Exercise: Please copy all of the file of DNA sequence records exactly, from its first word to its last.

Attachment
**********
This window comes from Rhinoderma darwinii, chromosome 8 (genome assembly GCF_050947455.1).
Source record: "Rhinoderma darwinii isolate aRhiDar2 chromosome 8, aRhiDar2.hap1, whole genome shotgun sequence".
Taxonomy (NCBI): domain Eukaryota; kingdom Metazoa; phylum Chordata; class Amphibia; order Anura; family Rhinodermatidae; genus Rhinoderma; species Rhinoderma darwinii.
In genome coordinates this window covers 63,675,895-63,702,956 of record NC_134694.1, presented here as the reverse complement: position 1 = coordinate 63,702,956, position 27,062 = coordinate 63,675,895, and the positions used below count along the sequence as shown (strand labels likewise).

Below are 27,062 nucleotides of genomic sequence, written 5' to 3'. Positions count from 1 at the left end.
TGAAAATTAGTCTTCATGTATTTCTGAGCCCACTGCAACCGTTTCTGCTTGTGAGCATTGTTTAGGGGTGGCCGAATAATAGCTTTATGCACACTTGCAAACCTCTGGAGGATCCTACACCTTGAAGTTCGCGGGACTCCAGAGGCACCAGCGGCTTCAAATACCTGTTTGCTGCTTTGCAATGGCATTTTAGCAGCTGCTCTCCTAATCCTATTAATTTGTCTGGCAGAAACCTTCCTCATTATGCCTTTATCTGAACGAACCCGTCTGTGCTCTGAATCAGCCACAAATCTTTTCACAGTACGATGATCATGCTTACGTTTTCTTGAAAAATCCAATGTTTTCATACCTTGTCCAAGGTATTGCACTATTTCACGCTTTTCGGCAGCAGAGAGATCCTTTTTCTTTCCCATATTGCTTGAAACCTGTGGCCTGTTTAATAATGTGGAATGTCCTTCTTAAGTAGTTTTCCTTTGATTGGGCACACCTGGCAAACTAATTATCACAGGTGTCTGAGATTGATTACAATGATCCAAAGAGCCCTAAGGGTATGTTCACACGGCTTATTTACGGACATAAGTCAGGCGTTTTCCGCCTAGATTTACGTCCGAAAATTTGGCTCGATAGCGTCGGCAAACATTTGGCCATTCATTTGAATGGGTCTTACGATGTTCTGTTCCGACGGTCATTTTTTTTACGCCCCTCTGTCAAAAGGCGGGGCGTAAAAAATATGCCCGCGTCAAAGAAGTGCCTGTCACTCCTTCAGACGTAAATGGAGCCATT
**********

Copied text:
This window comes from Rhinoderma darwinii, chromosome 8 (genome assembly GCF_050947455.1).
Source record: "Rhinoderma darwinii isolate aRhiDar2 chromosome 8, aRhiDar2.hap1, whole genome shotgun sequence".
Taxonomy (NCBI): domain Eukaryota; kingdom Metazoa; phylum Chordata; class Amphibia; order Anura; family Rhinodermatidae; genus Rhinoderma; species Rhinoderma darwinii.
In genome coordinates this window covers 63,675,895-63,702,956 of record NC_134694.1, presented here as the reverse complement: position 1 = coordinate 63,702,956, position 27,062 = coordinate 63,675,895, and the positions used below count along the sequence as shown (strand labels likewise).

Below are 27,062 nucleotides of genomic sequence, written 5' to 3'. Positions count from 1 at the left end.
TGAAAATTAGTCTTCATGTATTTCTGAGCCCACTGCAACCGTTTCTGCTTGTGAGCATTGTTTAGGGGTGGCCGAATAATAGCTTTATGCACACTTGCAAACCTCTGGAGGATCCTACACCTTGAAGTTCGCGGGACTCCAGAGGCACCAGCGGCTTCAAATACCTGTTTGCTGCTTTGCAATGGCATTTTAGCAGCTGCTCTCCTAATCCTATTAATTTGTCTGGCAGAAACCTTCCTCATTATGCCTTTATCTGAACGAACCCGTCTGTGCTCTGAATCAGCCACAAATCTTTTCACAGTACGATGATCATGCTTACGTTTTCTTGAAAAATCCAATGTTTTCATACCTTGTCCAAGGTATTGCACTATTTCACGCTTTTCGGCAGCAGAGAGATCCTTTTTCTTTCCCATATTGCTTGAAACCTGTGGCCTGTTTAATAATGTGGAATGTCCTTCTTAAGTAGTTTTCCTTTGATTGGGCACACCTGGCAAACTAATTATCACAGGTGTCTGAGATTGATTACAATGATCCAAAGAGCCCTAAGGGTATGTTCACACGGCTTATTTACGGACATAAGTCAGGCGTTTTCCGCCTAGATTTACGTCCGAAAATTTGGCTCGATAGCGTCGGCAAACATTTGGCCATTCATTTGAATGGGTCTTACGATGTTCTGTTCCGACGGTCATTTTTTTTACGCCCCTCTGTCAAAAGGCGGGGCGTAAAAAATATGCCCGCGTCAAAGAAGTGCCTGTCACTCCTTCAGACGTAAATGGAGCCATT